Motion of a Conical Pendulum

For the conical pendulum, gravity, mass, and the angular velocity determine the angle between the string and the vertical axis of the pendulum.
This angle is given by , where is the acceleration of gravity, is the angular velocity, and is the length of the string that suspends the mass . For simplicity, we set .
You can vary the time, angular velocity , gravity , and mass .

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The upward force produced by the tension balances the downward force from the weight of the pendulum:
. (1)
Also, because the pendulum system is conical, the mass moves in a circular orbit.
In a circular orbit, the pendulum experiences an inward centripetal force given . The horizontal component of tension balances this centripetal force:
. (2)
Dividing (2) by (1):
,
,
,
,
.
This means that the angle that the string makes with the vertical depends on the gravity , the length of the string , and the angular velocity, .
Snapshot 1: as the angular velocity increases, the angle between the string and the vertical increases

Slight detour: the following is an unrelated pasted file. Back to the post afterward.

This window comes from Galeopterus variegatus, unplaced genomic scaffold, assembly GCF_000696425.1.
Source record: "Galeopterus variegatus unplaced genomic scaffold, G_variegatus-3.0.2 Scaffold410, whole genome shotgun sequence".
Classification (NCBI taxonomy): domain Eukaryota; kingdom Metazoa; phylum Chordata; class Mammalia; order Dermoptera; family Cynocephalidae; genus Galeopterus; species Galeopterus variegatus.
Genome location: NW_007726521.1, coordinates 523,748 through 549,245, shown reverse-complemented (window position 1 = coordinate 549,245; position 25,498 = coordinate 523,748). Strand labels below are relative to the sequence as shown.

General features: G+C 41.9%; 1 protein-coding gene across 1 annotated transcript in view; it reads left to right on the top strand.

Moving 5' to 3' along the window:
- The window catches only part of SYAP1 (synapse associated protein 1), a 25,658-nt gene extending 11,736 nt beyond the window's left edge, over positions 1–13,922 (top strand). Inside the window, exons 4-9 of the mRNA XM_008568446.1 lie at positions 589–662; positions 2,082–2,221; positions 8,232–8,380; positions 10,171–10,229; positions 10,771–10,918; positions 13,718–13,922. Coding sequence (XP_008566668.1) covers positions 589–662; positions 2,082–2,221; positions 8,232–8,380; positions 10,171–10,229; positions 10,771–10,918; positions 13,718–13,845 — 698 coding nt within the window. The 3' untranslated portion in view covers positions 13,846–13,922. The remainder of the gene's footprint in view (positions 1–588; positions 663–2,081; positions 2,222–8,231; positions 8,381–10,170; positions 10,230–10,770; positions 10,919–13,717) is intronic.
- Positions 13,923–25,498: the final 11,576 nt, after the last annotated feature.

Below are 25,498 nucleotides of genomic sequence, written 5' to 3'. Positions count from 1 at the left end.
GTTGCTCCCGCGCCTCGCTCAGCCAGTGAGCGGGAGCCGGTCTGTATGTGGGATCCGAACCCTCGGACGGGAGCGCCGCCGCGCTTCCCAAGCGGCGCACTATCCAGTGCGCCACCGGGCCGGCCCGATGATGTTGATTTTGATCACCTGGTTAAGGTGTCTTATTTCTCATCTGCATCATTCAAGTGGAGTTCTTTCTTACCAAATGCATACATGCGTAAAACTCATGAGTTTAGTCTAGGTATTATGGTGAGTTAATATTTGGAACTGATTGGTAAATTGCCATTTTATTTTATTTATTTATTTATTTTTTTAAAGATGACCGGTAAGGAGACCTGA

Snapshot 2: as gravity increases, the angle between the string and the vertical decreases
Snapshot 3: increasing the mass does not have any effect on the angle
Special thanks to the University of Illinois NetMath Program and the mathematics department at William Fremd High School.
This Demonstration was written with materials from Making Math [1].
References
[1] O'Reilly Media. "Making Math." (Jun 2, 2014) www.makingmath.com.
[2] R. Fitzpatrick. "The Conical Pendulum" in Classical Mechanics: An Introductory Course. (Jun 12, 2014) farside.ph.utexas.edu/teaching/301/lectures/node88.html.
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